encountering the apparent other

elephant-seal free-picture.netOn Sunday, we drove to Drakes Beach in Point Reyes, California. The day dawned clear and rose to sweater weather in the afternoon. Part of the beach was cordoned off to protect unexpected visitors, elephant seals. A female and three young males lounged, occasionally flipping sand on their backs to keep cool. One male rushed the female, practicing his humping technique. She seemed bored and put upon by his youthful antics.

About forty people milled. I listened carefully, and heard comments like “ungainly” and “ugly.” A few people laughed, and made crude jokes while they pointed. That’s what the unexamined human mind does. Discernment, a necessary and useful tool, bleeds into less useful judgement at another’s expense.

This beautiful male–about seven years old, I learned from the naturalist–weighs 2000-3000 pounds. He’s a teenager, who will almost double in weight in the next few years. He is perfectly designed for his ocean habitat, hunting squid ten months of the year in the frigid depths. On the sand, he can move so fast that a human needs to run to get out of his way. He is curious, but not judging the restless humans crowding and pushing to get near. The three naturalists have to be very attentive to keep this crowd safe.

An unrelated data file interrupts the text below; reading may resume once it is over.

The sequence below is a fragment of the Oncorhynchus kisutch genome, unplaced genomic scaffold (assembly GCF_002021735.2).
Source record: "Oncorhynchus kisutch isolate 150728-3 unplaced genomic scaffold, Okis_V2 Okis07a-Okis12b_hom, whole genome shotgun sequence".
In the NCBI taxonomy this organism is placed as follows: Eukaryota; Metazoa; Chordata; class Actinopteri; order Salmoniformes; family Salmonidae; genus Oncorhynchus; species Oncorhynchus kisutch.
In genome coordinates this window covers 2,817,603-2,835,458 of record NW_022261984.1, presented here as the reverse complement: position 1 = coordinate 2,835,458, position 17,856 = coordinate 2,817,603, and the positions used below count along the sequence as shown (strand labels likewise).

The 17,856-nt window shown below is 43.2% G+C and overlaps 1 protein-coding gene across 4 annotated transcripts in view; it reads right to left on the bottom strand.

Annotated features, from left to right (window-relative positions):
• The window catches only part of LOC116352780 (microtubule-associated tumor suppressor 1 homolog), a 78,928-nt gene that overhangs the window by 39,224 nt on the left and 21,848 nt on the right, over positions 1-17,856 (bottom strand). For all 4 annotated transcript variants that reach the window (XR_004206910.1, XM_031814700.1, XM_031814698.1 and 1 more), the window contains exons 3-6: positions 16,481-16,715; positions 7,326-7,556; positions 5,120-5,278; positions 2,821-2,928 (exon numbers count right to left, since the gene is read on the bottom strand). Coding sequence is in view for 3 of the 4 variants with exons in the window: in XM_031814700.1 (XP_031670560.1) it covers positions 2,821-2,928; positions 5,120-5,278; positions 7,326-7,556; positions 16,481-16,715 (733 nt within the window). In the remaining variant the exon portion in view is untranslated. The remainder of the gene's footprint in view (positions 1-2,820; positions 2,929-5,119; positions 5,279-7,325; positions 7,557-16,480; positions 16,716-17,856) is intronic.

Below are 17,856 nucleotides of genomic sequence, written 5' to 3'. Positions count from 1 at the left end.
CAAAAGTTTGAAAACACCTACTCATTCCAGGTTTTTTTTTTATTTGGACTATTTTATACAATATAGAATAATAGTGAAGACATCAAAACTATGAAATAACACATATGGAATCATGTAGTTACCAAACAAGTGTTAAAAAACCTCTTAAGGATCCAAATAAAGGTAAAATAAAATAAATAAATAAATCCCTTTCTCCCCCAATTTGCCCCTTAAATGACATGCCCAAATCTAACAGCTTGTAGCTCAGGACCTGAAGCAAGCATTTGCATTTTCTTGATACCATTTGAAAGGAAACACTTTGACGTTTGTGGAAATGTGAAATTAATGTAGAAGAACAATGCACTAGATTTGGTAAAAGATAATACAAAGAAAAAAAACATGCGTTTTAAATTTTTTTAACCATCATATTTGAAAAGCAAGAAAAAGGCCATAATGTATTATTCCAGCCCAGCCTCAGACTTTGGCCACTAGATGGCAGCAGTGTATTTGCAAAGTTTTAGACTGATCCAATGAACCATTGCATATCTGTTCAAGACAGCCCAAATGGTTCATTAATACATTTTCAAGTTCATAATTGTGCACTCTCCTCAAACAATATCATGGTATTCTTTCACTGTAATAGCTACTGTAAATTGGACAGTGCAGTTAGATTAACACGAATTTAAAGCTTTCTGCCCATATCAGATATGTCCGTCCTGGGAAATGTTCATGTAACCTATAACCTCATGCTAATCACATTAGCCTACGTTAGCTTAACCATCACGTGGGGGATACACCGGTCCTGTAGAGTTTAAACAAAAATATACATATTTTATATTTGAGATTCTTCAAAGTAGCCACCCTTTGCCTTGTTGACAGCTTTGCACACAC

I had a precious minute with him eye-to-eye. Benign awareness radiated–the same awareness I find within myself. There was no other here. Our forms are different, yes. Our ways and habits of being in this world vary. But as we gazed at each other, I noticed that he too, is abiding, at rest in himself.

© Amrita Skye Blaine, 2015
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